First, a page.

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Newborn screening

Learn about a newborn's first test and how it is used to flag babies who may have severe combined immune deficiency (SCID) or other disorders affecting T cells.

What is newborn screening?

Newborn screening is an important part of a baby’s care. It is a state-based public health service that ensures all babies are screened for certain conditions that can cause serious health problems. 

While originally intended to screen infants for common conditions, newborn screening tests are also performed for rare conditions that result in significant disease or carry a high risk of death early in life. Many babies born with these conditions do not show any signs at birth, appear healthy, and have no family history of the condition.

Over 60 different conditions, including some PIs that affect white bood cells called T cells, can be detected through newborn screening. For babies born with these serious, but treatable conditions, newborn screening allows them to receive a diagnosis and treatment as early as possible. Newborn screening can change a baby’s life by helping health professionals make a diagnosis and begin treatment before serious problems develop.

  • Nearly 4 million babies born in the U.S. receive newborn screening each year.
  • Almost 1 in 300 babies has a condition that can be detected through newborn screening.
  • In the United States, all states require newborn screening, but not every state screens for the same conditions. 

Through the Recommended Uniform Screening Panel (RUSP), the Secretary of the Department of Health and Human Services (HHS) recommends states test for 37 core conditions and 26 secondary conditions.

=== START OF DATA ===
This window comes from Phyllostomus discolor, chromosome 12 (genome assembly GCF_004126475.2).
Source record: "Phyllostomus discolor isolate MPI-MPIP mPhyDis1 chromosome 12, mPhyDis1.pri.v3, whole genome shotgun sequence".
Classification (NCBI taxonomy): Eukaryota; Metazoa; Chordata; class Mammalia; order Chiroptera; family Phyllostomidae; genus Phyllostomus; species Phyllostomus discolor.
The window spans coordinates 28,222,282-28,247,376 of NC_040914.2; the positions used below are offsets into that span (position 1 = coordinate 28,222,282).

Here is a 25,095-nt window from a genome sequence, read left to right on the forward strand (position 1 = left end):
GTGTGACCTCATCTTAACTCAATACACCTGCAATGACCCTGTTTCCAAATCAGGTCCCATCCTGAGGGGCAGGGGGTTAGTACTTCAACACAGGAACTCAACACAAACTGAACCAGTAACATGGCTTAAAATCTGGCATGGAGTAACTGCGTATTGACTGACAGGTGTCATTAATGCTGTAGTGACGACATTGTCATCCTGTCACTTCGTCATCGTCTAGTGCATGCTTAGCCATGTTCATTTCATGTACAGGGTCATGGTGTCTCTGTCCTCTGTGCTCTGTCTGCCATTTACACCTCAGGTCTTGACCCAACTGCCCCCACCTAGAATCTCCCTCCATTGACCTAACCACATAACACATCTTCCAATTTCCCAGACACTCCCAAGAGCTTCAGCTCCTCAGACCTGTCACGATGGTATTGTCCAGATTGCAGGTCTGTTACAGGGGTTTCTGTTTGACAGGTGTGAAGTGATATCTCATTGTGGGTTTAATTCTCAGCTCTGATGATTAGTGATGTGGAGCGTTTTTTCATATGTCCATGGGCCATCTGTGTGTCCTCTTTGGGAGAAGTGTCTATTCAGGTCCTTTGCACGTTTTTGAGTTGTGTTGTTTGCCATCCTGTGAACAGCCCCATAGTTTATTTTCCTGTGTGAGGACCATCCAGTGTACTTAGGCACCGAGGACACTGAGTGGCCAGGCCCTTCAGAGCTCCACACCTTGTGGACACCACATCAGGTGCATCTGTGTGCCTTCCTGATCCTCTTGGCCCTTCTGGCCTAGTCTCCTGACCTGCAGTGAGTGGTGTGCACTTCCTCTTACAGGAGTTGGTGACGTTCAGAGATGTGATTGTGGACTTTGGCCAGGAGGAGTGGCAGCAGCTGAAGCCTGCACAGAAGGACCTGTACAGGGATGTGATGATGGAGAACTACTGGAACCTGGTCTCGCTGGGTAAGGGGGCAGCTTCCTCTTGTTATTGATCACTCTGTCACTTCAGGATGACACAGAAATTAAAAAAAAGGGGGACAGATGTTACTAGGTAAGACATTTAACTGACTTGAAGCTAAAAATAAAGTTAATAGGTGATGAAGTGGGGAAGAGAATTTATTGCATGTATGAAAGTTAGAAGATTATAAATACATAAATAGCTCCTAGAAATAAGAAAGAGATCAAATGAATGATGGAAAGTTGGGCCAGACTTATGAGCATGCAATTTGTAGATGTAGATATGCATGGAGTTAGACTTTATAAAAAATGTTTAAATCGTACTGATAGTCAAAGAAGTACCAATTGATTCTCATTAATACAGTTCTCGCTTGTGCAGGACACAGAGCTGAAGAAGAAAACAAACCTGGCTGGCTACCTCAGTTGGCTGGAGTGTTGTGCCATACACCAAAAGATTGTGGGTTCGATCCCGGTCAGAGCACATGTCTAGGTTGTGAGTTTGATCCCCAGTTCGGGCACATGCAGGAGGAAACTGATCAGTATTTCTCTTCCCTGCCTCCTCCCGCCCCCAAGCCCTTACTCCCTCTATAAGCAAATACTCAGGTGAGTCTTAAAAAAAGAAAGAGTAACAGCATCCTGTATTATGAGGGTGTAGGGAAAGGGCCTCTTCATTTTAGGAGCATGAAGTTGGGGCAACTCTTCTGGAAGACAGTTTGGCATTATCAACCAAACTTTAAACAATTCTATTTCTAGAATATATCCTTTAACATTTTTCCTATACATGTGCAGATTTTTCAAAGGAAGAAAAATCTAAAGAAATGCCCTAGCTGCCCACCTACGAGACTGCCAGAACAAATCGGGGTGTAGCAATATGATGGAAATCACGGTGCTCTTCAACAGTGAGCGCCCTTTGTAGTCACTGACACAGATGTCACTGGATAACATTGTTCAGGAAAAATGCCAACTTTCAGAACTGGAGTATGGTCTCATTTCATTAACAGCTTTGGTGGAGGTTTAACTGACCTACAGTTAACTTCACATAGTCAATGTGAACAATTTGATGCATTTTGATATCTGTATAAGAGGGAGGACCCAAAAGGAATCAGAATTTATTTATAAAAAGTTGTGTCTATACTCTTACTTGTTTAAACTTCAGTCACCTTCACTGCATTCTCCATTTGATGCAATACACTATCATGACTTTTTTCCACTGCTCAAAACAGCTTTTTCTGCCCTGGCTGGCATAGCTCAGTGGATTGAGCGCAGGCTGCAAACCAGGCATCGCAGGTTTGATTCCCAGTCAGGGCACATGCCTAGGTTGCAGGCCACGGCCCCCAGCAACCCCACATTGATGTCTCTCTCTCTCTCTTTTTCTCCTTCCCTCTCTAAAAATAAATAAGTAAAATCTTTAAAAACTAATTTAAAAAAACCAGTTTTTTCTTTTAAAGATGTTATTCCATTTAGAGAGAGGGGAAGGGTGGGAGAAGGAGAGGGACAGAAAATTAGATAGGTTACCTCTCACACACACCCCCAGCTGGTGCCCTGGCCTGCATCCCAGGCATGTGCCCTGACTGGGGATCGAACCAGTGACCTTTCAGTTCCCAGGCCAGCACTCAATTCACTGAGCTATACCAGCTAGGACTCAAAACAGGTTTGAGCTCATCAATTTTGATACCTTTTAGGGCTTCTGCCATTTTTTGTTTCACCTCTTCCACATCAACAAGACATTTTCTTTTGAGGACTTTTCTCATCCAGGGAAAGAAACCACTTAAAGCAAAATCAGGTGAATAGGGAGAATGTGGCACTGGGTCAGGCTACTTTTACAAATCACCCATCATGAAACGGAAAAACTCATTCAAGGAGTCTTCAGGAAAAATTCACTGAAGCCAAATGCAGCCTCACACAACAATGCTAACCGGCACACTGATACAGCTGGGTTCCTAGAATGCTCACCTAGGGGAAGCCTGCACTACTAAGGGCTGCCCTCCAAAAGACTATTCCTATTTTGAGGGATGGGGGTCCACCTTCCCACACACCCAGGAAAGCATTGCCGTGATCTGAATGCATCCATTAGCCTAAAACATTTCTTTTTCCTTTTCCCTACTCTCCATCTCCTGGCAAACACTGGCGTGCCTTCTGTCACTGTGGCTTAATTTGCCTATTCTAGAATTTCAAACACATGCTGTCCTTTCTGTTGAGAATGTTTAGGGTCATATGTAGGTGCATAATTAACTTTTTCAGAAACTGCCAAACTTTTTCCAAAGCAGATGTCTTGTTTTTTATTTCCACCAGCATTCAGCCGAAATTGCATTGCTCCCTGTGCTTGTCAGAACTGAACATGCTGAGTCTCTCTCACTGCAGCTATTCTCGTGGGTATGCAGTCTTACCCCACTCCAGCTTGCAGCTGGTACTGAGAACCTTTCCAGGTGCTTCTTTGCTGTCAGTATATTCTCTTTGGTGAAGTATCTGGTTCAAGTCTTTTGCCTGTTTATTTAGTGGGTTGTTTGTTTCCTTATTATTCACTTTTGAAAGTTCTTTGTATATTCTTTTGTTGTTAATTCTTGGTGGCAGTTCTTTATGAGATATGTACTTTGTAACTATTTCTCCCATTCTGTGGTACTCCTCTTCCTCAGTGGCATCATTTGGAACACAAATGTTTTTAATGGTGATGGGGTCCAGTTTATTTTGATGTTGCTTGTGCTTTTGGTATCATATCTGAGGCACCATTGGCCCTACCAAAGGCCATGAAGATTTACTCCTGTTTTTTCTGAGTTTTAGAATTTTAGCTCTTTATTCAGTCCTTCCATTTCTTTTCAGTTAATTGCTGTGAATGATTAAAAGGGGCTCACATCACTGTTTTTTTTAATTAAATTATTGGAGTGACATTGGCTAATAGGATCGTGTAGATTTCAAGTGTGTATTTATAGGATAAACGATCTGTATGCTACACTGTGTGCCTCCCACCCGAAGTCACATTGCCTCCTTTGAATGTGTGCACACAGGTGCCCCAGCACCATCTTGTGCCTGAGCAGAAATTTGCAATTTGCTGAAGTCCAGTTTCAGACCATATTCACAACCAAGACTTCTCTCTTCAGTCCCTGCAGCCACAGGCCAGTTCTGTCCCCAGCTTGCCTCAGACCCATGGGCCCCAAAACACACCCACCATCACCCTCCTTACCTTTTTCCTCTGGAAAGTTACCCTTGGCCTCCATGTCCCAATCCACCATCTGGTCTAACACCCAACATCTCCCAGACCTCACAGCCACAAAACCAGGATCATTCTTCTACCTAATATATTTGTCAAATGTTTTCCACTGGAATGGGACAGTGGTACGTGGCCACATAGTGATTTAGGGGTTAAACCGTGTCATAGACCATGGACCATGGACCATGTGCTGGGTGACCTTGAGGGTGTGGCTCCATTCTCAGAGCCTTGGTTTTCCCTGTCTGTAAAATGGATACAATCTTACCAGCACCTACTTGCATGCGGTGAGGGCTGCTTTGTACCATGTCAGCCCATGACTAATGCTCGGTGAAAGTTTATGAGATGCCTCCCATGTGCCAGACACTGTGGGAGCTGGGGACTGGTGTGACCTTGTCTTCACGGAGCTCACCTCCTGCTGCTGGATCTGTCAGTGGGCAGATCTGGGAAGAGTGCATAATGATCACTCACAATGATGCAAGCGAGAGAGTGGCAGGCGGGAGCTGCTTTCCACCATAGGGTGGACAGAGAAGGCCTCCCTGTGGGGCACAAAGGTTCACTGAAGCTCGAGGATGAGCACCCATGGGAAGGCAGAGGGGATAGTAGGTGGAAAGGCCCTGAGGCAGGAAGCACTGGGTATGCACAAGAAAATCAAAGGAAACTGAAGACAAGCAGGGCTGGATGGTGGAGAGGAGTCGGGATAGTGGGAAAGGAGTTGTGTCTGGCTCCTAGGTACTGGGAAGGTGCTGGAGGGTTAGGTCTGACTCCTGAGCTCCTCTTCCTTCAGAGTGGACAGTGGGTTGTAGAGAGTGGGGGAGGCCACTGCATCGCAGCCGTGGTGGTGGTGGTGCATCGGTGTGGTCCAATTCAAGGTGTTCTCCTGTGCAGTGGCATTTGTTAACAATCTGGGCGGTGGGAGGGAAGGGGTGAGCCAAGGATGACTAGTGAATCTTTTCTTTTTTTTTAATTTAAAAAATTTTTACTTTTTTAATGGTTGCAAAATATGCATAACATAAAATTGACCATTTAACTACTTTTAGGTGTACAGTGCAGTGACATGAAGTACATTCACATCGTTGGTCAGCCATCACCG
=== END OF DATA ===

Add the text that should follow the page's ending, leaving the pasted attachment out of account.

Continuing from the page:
How is newborn screening done?

Newborn screening has three different parts: the blood test or heel stick; the hearing screen; and the pulse oximetry test. These tests all happen within 24-48 hours after birth. The newborn screening hearing and pulse oximetry results are ready immediately, and the blood screening results are available within a week.

The blood test or heel stick determines if a newborn might have one of many serious health conditions, including severe combined immunodeficiency (SCID). A small blood sample is taken from a baby’s heel, or sometimes through a vein, and placed on a newborn screening card. The newborn screening card with the dried blood spot (DBS) is then sent to a state laboratory for analysis.

The hearing screening determines if a newborn might have hearing loss. Two different tests can be done to screen for hearing loss. Both tests involve earphones or earbuds to check the baby’s hearing, usually while the baby is asleep.

The pulse oximetry test determines if a newborn might have certain heart conditions. A painless sensor is placed on the baby’s skin to monitor the amount of oxygen in their blood.

How does the screening test for SCID work?